I did it in August and, you know, I took him easy.
I have to say he tried. He's very competitive, as you know. I actually like him, personally. He's a likable guy. I don't necessarily agree with his politics all the time.
He's a guy's guy.
Man, he was going for it. I mean, he had the bike, the equipment, the heart rate monitor. He was huffing and puffing.
Some people talk about you and Texas politics. Have you thought about that?
Yeah, I think about it all the time. But two things: We have to get on top of the cancer problem. If we can get on top of that, we as a community of cancer fighters, then that opens up my time for other things, which could include politics. The second thing, which is even more serious, is that I'm just not sure I want to expose myself and my family to that. I've seen a level of cynicism and dirty play in sport that I don't ever want to see again, and I think politics is maybe 100 times worse.
A friend of mine said if you want to run for office you've got to be prepared to take a bath, in public, at the busiest intersection, naked, every day, at high noon.
Yeah. See, I can take the bath every once in a while, but not every day. In sports it's about drugs. In politics it's about where your mate's from, who you've slept with, did you inhale.
Are both parties coming after you to appear with their candidates?
I'm up-front with them: I can't make any political statements or affiliations, because as soon as I do, my effectiveness in the fight against cancer is cut in half. I have to be apolitical. Obviously, I have political views, but they're mine and are going to stay mine.
What's going to happen in July, when the Tour de France starts? Will you watch it?
You know, I don't miss it at all. I miss the training. I miss the team atmosphere. I miss my guys. But the last couple of years I would even say I hated racing. The only peaceful times were when I was at training camps, alone or with a few teammates, or at the races, in the hotel room, at the dinner table with my guys. That's the stuff I really love. I won't miss the Tour.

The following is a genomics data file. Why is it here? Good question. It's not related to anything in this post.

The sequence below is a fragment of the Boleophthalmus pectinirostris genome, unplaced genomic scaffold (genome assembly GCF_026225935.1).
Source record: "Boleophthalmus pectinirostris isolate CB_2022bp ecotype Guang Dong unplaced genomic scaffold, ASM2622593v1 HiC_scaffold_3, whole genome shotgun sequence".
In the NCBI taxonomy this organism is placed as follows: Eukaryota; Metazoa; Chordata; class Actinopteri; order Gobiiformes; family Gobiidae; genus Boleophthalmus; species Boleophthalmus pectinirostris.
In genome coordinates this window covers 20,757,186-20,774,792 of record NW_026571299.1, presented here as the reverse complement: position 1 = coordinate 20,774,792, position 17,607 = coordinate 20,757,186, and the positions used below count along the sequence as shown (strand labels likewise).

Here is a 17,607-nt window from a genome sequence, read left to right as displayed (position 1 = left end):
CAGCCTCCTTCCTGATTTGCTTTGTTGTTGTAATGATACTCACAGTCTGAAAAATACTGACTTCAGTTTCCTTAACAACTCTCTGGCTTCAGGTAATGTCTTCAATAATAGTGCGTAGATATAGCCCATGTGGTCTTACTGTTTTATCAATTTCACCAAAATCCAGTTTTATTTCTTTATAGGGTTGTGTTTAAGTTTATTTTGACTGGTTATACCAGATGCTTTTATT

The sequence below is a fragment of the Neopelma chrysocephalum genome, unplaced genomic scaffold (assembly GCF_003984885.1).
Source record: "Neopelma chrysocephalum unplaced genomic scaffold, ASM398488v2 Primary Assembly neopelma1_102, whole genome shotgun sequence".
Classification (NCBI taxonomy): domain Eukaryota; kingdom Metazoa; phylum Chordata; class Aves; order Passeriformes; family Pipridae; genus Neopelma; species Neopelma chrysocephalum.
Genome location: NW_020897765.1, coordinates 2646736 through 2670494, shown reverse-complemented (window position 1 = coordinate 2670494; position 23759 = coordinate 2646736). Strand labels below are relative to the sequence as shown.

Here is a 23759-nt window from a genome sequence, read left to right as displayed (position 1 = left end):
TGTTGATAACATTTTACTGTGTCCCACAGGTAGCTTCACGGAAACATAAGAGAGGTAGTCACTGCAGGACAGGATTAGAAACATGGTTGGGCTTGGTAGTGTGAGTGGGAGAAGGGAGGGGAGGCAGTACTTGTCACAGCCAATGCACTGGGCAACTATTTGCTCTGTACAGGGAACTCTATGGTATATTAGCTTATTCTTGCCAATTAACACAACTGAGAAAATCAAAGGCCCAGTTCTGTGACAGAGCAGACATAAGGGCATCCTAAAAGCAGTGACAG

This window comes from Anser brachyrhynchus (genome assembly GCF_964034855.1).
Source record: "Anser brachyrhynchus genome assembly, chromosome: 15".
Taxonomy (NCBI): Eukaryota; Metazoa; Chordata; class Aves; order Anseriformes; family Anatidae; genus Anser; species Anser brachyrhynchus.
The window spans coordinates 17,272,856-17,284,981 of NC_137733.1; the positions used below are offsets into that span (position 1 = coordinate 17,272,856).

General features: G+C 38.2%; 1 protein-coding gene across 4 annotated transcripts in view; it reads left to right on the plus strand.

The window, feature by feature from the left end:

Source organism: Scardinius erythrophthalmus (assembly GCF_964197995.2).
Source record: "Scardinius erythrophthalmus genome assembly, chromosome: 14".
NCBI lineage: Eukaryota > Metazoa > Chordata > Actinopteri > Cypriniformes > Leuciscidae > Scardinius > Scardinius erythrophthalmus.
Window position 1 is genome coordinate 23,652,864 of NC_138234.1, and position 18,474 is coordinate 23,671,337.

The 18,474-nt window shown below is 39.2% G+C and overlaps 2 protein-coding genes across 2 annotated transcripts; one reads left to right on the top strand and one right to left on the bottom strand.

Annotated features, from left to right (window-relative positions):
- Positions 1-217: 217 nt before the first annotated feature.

People ask me if I miss the news, and I say I get a rush when there's a big story, but it goes away quickly. When I think about getting on an airplane, having to fly somewhere, living on two hours of sleep a night, it's...
Let me sound on that: The Tour is all I did. It's all I lived for. It's probably not fair to answer that question until we get to July. I mean, in July I may start pulling my hair out, 'cause it's the one race that I lived for. But I suspect not. I know that I can never go back.
How involved will you be with the team?
Um, somewhat involved. Not as much as I'd like to be, because of scheduling. They're in Europe and I'm in the States. I talk to Johan Bruyneel daily, who is the director of the team, but I don't go to training.
Do you worry at all about being perishable as a spokesman now that you're off the Tour, or do you think it'll stick?
What do you mean?
Lance Armstrong, winner of seven Tours, is up here, but now Lance Armstrong doesn't race anymore. He's not in the sports pages every day. Does that affect you?
No. But on a fundraising level, our biggest month has been July. Wristband sales, donations, attention, exposure to the disease: It's July. And that's not going to happen again. But that's the reason I have to try to fix the process, because if we get any big victories... I asked the president for a billion dollars when I was there. And if I had gotten that it would have been game over. That would eclipse any Tour.
I imagine you get swamped with offers for speaking engagements and endorsements and such. How many do you get a week?
Well, the endorsements – those dollars are big, so they don't come along all the time.